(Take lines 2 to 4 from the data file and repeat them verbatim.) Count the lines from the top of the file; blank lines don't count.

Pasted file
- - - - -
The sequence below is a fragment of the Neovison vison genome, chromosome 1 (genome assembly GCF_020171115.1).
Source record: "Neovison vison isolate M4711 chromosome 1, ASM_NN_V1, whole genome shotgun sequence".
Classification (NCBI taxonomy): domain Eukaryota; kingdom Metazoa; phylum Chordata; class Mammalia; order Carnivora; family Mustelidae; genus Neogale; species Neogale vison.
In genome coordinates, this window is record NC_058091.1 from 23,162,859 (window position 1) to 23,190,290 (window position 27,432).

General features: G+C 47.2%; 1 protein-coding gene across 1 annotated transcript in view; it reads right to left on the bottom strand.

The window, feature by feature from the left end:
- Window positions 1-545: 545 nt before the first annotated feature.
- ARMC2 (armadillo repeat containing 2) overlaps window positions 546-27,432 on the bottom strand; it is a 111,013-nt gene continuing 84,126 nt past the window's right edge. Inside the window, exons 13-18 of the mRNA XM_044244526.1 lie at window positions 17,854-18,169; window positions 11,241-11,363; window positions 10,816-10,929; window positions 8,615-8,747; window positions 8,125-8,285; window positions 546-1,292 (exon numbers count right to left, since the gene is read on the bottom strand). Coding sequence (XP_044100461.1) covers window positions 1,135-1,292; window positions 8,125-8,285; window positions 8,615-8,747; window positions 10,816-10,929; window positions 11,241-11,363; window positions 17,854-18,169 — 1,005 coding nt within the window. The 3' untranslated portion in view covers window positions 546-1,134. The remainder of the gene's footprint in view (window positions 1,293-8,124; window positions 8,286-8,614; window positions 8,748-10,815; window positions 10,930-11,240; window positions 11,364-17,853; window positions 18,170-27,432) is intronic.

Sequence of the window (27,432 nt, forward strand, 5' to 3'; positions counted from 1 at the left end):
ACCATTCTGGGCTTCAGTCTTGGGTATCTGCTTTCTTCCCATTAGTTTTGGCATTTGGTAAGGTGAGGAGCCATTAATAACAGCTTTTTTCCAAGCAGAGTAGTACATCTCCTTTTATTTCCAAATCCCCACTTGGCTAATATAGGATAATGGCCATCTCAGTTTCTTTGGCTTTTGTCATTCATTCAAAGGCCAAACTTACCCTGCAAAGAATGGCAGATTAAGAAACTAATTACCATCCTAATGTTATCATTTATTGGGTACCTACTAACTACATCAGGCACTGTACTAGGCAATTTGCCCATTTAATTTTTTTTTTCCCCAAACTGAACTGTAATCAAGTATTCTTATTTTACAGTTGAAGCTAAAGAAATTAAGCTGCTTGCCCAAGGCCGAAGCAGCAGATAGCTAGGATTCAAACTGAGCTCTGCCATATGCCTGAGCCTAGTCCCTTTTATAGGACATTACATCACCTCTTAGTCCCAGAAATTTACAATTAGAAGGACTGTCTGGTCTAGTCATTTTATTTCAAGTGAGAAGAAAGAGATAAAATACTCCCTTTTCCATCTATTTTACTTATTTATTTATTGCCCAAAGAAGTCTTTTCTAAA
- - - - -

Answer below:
Source record: "Neovison vison isolate M4711 chromosome 1, ASM_NN_V1, whole genome shotgun sequence".
Classification (NCBI taxonomy): domain Eukaryota; kingdom Metazoa; phylum Chordata; class Mammalia; order Carnivora; family Mustelidae; genus Neogale; species Neogale vison.
In genome coordinates, this window is record NC_058091.1 from 23,162,859 (window position 1) to 23,190,290 (window position 27,432).